I’m worried that your vote, cast because of your sincere pro-life commitment, will result in still more school children being bullied and threatened by classmates who are repeating what they hear their parents saying, inspired by Donald Trump.

I’m worried that your pro-life/pro-Republican/pro-Trump vote will further destabilize needed national institutions and international relationships, will again empower someone who seems to have little actual knowledge of or respect for the Constitution, inflicting further harm upon God’s creation through his specific anti-environment policies and his general denial of climate change.

In short, I’m worried that because of your pro-life commitment, which I believe you hold with utter sincerity, you will vote for a man with all the characteristics of malignant narcissism, with over 20,000 verified lies to his credit, who back in February said COVID-19 would be gone in a few days (even though he knew that wasn’t true), who considers his efforts to combat it a great success even as the death toll rises toward 200,000, who sought back channels with the Russians to subvert his own intelligence community, who celebrates violence at his rallies and uses lines from Stalin to vilify the media, who bragged about his genital size and ability to “move on” married women and grab their genitals while kissing them because “they let you do anything when you’re a star.” I’m worried you will vote for a man who has surrounded himself with indicted and convicted criminals, who hires and uses them and then says he hardly knew them when they get caught in wrongdoing, and who has shown himself in these and other ways to be an authoritarian leader, the very quality that our Constitution was designed to protect us from.

And even though your vote will support all these harmful effects, you will not feel any responsibility for the harm unleashed by your vote because your pro-life commitment confers upon you an absolute innocence.

It’s especially ironic: Joe Biden, like Barack Obama, is actually a dedicated church-going Christian, a sincere Roman Catholic believer, a kind and empathetic man who is devoted to the honest family values I’ve sought to live by for my whole life. Of course he isn’t perfect, and no doubt, “opposition research” will uncover any number of additional imperfections, real or fabricated. But my sense is that for many of you, perhaps most of you, my pro-life friends, none of Biden’s good qualities will matter, because no matter how good a Democrat is, no matter how genuine their character, no matter how smart and good their policies, no matter how genuine their faith, even if their policies reduce the number of abortions, you will feel obligated to minimize that goodness and maximize their faults.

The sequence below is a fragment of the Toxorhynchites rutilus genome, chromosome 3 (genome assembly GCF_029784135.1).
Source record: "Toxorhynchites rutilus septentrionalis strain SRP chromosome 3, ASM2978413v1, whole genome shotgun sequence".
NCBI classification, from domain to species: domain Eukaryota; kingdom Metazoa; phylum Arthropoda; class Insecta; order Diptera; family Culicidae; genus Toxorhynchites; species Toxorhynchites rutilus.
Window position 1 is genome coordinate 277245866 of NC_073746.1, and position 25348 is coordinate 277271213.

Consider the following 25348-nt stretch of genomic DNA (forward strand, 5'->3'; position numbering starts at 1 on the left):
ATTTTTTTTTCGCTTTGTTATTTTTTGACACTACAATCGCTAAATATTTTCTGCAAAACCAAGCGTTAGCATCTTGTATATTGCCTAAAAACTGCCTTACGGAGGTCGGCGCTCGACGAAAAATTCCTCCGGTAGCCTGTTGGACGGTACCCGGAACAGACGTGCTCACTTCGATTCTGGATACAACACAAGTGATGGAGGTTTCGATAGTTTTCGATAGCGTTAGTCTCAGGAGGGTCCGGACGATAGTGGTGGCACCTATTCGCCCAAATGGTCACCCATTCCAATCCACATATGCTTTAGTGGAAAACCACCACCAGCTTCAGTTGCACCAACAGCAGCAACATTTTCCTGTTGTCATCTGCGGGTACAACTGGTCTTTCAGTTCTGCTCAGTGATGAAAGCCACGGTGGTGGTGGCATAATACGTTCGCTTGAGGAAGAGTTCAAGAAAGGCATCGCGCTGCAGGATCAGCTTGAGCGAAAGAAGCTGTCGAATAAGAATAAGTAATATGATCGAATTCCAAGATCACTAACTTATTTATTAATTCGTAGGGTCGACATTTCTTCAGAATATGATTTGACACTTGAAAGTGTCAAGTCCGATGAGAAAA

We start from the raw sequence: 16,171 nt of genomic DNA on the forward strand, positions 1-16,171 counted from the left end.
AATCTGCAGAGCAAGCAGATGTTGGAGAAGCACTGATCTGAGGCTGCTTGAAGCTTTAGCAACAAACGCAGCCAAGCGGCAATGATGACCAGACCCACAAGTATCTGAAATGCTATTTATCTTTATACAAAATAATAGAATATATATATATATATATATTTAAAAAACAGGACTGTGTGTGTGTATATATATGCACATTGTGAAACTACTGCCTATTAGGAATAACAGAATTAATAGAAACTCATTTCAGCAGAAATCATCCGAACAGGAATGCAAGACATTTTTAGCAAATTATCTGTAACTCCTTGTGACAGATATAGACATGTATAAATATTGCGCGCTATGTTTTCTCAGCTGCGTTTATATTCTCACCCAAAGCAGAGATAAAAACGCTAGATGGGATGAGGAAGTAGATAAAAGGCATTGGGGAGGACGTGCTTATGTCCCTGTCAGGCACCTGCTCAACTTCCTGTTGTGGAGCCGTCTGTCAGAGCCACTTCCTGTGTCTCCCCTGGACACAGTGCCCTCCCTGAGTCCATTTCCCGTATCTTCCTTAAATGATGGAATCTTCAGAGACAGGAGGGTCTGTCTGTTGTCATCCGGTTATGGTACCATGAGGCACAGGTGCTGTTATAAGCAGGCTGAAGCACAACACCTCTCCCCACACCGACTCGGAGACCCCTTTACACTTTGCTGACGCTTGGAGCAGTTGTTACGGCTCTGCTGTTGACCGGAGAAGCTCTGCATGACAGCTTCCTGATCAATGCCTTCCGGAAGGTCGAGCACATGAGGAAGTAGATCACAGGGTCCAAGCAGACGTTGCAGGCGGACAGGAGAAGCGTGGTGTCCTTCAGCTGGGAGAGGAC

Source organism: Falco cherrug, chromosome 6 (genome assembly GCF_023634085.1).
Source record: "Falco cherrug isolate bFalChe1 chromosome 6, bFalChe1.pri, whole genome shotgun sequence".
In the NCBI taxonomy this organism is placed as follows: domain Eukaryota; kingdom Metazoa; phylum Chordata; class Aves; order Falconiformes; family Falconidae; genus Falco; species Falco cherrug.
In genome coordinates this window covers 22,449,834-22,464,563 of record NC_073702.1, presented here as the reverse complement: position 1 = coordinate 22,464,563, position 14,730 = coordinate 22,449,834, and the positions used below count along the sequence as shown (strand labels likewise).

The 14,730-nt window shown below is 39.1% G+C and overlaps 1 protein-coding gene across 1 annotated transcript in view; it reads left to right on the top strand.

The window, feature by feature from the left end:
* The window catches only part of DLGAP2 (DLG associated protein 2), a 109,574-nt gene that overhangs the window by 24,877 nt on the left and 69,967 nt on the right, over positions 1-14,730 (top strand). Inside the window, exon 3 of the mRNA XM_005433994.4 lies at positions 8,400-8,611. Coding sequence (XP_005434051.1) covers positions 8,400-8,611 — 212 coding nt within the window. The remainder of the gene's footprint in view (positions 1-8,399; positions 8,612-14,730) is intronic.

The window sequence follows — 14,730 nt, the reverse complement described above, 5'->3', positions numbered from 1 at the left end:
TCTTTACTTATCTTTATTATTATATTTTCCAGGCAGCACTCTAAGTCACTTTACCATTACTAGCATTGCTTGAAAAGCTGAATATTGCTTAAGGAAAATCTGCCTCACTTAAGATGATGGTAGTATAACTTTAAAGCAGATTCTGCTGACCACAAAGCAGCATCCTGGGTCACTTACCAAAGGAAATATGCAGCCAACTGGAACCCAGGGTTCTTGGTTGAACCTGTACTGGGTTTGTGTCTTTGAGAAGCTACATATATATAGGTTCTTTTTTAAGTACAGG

And no matter how bad a Republican is, I’m worried you will feel obligated to minimize their badness and maximize their goodness.

Again, I know that virtually all of you, my white Christian pro-life friends, are completely sincere in your desire to see human life treated as sacred and abortion rates reduced. And I am not asking you to change that desire!

I only wish you would consider the possibility that your moral sincerity is being politically manipulated, leading to unintended and highly dangerous consequences.

My friend Robb Ryerse, an Evangelical pastor and a Republican who ran for Congress in Arkansas, summed it up powerfully in a TIME op-ed (https://www.votecommongood.com/vcg-in-time-i-questioned-the-sincerity-of-donald-trump/):

My desire is for there to be as few abortions as possible in our country. However, I’ve come to believe that the best means of reducing abortion rates is not through restrictions and criminalization. I’m also not convinced that reversing Roe v. Wade would reduce abortion rates. Abortion rates are now lower than they were before the Supreme Court’s decision to make abortion legal nationally.

The best means of reducing abortion is expanding health coverage so that every woman can consult with her doctor about her medical needs. We also need effective, comprehensive sexual education and greater access to other methods of birth control.

More troubling than my critics’ misunderstanding of my position on the abortion issue is the vitriol they have directed at me personally. Their voicemails, emails and direct messages have been full of name-calling and insults like I have never before experienced.